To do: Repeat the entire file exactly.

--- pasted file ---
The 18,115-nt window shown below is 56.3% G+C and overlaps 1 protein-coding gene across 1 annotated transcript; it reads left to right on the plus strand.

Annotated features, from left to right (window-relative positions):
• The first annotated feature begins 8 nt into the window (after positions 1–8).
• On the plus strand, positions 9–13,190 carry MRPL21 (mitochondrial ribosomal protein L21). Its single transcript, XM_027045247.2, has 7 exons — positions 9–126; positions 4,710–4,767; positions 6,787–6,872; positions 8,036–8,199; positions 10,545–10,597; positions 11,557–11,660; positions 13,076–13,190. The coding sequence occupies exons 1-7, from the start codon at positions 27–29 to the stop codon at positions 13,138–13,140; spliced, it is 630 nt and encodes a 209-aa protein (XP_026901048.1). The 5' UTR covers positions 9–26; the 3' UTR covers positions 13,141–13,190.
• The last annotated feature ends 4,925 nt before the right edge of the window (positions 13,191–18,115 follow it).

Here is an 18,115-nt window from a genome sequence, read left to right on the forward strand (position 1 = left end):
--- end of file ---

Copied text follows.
The 18,115-nt window shown below is 56.3% G+C and overlaps 1 protein-coding gene across 1 annotated transcript; it reads left to right on the plus strand.

Annotated features, from left to right (window-relative positions):
• The first annotated feature begins 8 nt into the window (after positions 1–8).
• On the plus strand, positions 9–13,190 carry MRPL21 (mitochondrial ribosomal protein L21). Its single transcript, XM_027045247.2, has 7 exons — positions 9–126; positions 4,710–4,767; positions 6,787–6,872; positions 8,036–8,199; positions 10,545–10,597; positions 11,557–11,660; positions 13,076–13,190. The coding sequence occupies exons 1-7, from the start codon at positions 27–29 to the stop codon at positions 13,138–13,140; spliced, it is 630 nt and encodes a 209-aa protein (XP_026901048.1). The 5' UTR covers positions 9–26; the 3' UTR covers positions 13,141–13,190.
• The last annotated feature ends 4,925 nt before the right edge of the window (positions 13,191–18,115 follow it).

Here is an 18,115-nt window from a genome sequence, read left to right on the forward strand (position 1 = left end):